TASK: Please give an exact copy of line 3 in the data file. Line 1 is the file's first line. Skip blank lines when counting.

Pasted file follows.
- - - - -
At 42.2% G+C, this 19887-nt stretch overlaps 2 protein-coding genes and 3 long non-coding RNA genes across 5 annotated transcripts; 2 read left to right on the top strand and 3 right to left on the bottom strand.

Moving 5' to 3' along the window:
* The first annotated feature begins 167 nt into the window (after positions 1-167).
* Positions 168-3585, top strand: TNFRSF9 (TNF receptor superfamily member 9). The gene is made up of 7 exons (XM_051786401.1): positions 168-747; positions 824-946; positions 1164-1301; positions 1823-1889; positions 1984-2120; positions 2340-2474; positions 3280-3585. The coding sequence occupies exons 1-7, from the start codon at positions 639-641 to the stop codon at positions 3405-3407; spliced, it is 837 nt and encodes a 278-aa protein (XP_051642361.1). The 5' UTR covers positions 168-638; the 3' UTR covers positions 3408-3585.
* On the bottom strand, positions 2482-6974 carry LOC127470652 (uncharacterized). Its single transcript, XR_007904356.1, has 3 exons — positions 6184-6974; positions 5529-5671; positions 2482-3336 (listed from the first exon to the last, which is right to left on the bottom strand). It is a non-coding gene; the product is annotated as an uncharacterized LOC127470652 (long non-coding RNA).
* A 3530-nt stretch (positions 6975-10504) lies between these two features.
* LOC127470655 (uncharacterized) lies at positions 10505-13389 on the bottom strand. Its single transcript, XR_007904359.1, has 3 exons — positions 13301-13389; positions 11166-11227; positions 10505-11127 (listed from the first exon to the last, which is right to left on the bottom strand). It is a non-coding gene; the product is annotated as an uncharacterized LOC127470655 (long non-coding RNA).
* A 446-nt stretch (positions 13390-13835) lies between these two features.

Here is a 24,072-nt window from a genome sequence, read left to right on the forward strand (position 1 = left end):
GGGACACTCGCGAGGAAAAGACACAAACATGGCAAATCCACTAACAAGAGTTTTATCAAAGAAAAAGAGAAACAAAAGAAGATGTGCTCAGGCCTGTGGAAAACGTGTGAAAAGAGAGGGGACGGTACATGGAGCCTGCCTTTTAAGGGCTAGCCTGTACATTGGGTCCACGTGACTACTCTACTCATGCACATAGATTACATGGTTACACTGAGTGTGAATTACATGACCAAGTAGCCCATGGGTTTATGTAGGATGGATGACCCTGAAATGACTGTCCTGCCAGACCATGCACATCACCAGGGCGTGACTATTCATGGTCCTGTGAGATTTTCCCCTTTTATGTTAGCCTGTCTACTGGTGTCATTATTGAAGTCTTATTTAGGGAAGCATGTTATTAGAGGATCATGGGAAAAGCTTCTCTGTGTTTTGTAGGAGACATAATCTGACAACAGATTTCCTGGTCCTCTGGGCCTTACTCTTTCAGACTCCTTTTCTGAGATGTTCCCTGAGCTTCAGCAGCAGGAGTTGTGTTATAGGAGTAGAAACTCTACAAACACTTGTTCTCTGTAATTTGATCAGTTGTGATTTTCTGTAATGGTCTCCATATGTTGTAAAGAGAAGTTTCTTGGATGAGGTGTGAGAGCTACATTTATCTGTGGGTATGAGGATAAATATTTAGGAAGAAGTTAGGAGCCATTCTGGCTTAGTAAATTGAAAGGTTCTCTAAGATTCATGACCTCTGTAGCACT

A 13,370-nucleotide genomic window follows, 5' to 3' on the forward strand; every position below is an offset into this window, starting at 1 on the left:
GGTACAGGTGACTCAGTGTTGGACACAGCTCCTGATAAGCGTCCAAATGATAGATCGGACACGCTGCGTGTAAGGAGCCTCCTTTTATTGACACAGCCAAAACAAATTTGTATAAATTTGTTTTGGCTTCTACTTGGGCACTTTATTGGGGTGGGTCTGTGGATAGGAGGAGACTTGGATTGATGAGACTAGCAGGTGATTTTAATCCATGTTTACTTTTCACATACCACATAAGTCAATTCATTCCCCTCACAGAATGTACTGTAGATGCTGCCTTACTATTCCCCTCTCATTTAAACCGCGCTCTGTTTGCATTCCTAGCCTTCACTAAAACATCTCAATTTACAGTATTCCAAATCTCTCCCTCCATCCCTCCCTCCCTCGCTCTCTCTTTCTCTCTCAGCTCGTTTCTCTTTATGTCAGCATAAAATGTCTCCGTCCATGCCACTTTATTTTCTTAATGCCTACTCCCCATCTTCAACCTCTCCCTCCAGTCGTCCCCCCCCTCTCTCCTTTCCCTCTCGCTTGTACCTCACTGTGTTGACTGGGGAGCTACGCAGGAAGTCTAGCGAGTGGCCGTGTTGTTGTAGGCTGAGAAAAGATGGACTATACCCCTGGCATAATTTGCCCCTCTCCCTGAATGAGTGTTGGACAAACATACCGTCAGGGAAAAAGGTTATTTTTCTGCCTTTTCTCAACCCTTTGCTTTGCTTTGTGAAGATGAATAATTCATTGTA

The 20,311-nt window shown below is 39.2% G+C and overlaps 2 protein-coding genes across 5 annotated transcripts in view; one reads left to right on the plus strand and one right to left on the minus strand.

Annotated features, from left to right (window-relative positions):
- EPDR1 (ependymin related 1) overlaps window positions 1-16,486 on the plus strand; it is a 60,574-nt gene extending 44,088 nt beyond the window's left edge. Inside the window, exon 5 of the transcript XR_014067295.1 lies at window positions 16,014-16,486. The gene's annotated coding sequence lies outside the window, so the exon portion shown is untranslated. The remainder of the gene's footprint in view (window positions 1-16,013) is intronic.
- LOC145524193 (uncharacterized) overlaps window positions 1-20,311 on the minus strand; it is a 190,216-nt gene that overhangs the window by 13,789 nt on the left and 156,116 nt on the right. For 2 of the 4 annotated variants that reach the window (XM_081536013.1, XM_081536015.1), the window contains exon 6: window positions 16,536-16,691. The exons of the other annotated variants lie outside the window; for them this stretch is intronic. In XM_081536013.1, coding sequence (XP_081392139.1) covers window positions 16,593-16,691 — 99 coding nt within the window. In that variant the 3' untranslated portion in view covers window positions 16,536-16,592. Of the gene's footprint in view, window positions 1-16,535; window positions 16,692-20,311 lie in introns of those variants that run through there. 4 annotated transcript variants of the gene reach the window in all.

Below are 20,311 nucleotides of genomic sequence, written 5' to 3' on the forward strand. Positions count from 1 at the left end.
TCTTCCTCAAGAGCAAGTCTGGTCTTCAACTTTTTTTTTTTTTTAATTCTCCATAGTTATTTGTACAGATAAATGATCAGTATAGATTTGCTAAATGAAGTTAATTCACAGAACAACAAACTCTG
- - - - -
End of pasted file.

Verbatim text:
* The first annotated feature begins 167 nt into the window (after positions 1-167).